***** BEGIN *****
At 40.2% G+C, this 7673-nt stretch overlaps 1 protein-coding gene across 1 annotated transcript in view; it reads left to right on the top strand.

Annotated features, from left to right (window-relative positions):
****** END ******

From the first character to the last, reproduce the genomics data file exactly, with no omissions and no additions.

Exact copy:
At 40.2% G+C, this 7673-nt stretch overlaps 1 protein-coding gene across 1 annotated transcript in view; it reads left to right on the top strand.

Annotated features, from left to right (window-relative positions):